It’s a problem of which most Christians are aware. It’s a problem nearly all pastors try to ignore. It’s a problem of which secular and atheistic people gloat. Julia Duin (“Deen”), veteran Christian journalist and former Religion Editor for the Washington Times addresses this often unspoken problem in her book Quitting Church: Why the Faithful are Fleeing and What to Do about It. Duin’s thesis is that the worldwide institutional church (especially in the English-speaking world) has become irrelevant for “mature” believers since the end of the charismatic renewal in the 1960s and 70s, therefore they are justified in leaving the church and are finding spiritual fulfillment for their Christian beliefs elsewhere.
A glance at the book’s table of contents reveals the details of her thesis:
- The Flood Outward: Why So Many Good People Are Leaving
- The Irrelevant Church: Give Them a Reason to Be Here
- Searching for Community: What We Really Wish Church Could Be
- Emergence and Resurgence: Adjusting to the Twenty-first Century
- The Loneliest Number: Why Singles over Thirty-five Are Saying Good-bye
- Not So Solid Teaching: Why Christians Cannot Exit the Obstetrics Ward
- Is the Pastor the Problem? Or Is the Whole System Broken
- The Other Sex: Why Many Women Are Fed Up
- Bewildered Charismatics: Looking for the Spirit in a Parched Land
- Bringing Them Back: If They Want to Come
Duin is a charismatic evangelical Christian at heart. She is an educated career woman, a single parent (her daughter is adopted), a egalitarian on gender roles in the church, and considers her theology orthodox (although she doesn’t believe she fits in the orthodox church). Her church home tends to be Episcopalian when she is connected to the institutional church. She became a Christian as a young person through the ministry of Young Life during the charismatic renewal, and she still holds to a charismatic doctrine of the Holy Spirit, spiritual gifts, and worship service liturgy. Thus her critiques of the church are colored by this perspective.
Many of Duin’s perceptions are insightful, and I admit a few were new to me. As a never-married single, Duin’s view of the church opened my eyes to the struggles of single Christians in a church that exalts the nuclear family almost to the detriment of those who feel left out of familial blessings of home, marriage, and children.
As a newly ordained pastor (I’ve worked a day job in the I.T. field for most of my career), I noticed her most recurring presupposition is that mature Christians are frequently better-off spiritually if they opt out of church membership, attendance, involvement, and any connection whatsoever—principally because church ministry has become a waste of time for all but the new believers. Although her experience of the church cultural landscape is broader than most, as a religion journalist her exposure seems to be limited to high profile churches (both successful and scandalous). Thus her descriptions of typical church services and representative complaints of church-goers are sampled from a subset of churches that conduct their ministries contrary to what many churches do that fly under the radar. I mention this because this premise about “mature” Christians leaving church begs the question of what is a mature Christian. It never occurs to the author that Christian maturity involves more that succeeding in ministry, theological knowledge, or feeling the presence of God in a worship service. Duin complains that when many mature Christians volunteer to help by using their unique talents and abilities, they are usually pointed to low-skill tasks that fill an immediate need in the Sunday worship service. Admittedly this is a problem (many pastors are trying to build a spiritual kingdom, on the backs of volunteers, that serves their personal desire for what a congregation is supposed to look like), but in Duin’s ideal church people should only come to have their personal needs met, to feel fulfilled, and to have a “charismatic encounter” with God. There is very little in her book of sinners in the church who need forgiveness, fellowship, training, leadership, and corporate mission. One almost gets the idea that pastors and church leaders are the only sinners in the institutional church. She is absolutely right that church leaders are sinners, and that they need accountability, but this is only half the truth.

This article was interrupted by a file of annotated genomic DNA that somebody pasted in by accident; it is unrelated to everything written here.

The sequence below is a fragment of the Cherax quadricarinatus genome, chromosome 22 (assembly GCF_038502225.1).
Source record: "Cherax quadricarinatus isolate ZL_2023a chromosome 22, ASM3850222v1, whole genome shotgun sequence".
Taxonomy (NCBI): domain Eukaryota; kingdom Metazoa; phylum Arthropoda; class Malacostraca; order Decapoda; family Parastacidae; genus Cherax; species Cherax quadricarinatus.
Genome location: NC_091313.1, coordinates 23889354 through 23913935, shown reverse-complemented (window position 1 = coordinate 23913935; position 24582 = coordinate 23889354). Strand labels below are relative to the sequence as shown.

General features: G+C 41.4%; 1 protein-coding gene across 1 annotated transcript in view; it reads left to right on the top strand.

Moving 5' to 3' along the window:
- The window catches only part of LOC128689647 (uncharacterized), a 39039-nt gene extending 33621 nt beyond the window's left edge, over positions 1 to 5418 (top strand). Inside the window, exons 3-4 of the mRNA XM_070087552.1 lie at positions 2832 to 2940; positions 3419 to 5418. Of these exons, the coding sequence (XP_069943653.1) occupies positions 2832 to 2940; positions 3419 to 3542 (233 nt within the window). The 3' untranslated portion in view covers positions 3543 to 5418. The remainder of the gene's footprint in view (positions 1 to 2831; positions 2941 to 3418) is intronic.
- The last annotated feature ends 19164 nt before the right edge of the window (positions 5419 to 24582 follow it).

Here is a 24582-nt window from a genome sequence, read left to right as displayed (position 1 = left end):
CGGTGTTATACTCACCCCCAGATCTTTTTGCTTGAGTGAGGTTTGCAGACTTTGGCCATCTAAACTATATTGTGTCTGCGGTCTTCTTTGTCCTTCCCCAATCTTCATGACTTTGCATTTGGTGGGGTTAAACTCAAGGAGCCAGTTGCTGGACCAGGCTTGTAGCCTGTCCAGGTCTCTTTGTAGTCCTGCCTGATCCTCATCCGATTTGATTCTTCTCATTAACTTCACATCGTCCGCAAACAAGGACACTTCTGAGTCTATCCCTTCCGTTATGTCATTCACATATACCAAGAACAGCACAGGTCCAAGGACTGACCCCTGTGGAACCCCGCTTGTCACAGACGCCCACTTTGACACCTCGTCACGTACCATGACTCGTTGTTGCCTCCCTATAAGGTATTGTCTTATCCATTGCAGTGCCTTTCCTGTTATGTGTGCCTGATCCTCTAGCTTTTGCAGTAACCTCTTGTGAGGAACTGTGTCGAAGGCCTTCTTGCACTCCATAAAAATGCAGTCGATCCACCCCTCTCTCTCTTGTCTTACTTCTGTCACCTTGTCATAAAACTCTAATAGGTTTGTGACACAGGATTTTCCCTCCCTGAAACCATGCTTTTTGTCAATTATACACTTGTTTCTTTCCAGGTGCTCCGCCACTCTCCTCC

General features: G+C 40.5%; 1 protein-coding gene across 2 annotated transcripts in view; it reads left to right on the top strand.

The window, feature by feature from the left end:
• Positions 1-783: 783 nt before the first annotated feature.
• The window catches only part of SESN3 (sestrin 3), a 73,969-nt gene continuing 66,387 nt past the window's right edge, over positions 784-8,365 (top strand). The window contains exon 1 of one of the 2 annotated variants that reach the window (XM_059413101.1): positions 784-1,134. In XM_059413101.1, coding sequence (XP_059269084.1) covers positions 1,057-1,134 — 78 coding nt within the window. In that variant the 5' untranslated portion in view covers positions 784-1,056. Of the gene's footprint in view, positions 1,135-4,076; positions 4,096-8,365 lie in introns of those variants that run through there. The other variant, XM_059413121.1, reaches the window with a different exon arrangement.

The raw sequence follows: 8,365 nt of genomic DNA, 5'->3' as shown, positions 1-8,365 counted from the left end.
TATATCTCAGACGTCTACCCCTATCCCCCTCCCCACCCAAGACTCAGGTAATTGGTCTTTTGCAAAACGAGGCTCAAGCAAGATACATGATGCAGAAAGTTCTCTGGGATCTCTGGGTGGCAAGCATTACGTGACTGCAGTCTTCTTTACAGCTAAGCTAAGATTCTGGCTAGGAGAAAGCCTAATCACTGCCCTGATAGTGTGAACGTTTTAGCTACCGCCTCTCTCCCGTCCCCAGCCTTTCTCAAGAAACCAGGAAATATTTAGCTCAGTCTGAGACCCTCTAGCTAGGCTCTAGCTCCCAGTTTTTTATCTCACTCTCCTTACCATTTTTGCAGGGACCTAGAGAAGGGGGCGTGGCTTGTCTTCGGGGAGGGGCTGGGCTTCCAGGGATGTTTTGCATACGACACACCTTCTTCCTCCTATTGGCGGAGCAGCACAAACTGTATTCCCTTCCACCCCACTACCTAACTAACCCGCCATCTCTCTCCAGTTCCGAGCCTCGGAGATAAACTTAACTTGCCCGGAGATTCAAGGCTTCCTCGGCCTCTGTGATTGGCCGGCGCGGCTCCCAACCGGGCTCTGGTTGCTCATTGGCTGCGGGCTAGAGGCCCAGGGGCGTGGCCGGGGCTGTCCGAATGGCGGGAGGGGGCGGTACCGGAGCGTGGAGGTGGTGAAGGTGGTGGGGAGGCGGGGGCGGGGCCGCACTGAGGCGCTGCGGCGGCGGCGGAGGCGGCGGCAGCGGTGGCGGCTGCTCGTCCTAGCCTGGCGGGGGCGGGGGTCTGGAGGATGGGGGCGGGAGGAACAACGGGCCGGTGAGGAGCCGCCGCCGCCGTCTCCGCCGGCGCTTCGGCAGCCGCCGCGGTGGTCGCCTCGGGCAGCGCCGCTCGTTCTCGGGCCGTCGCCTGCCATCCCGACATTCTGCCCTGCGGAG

Duin’s other important contribution to solving the problem of people quitting church is her take on the church experience of career women, especially single career women. Somehow the church must figure out ways to engage these women in ministry that utilizes their skills. The church has a good track record of employing the skills of homemakers, but there is much room for improvement in identifying areas of service for women who work outside the home.
Overall, Quitting Church is worth reading and pondering for pastors and other church leaders who are wrestling with how to connect with believers who have dropped out of the institutional church and not returned.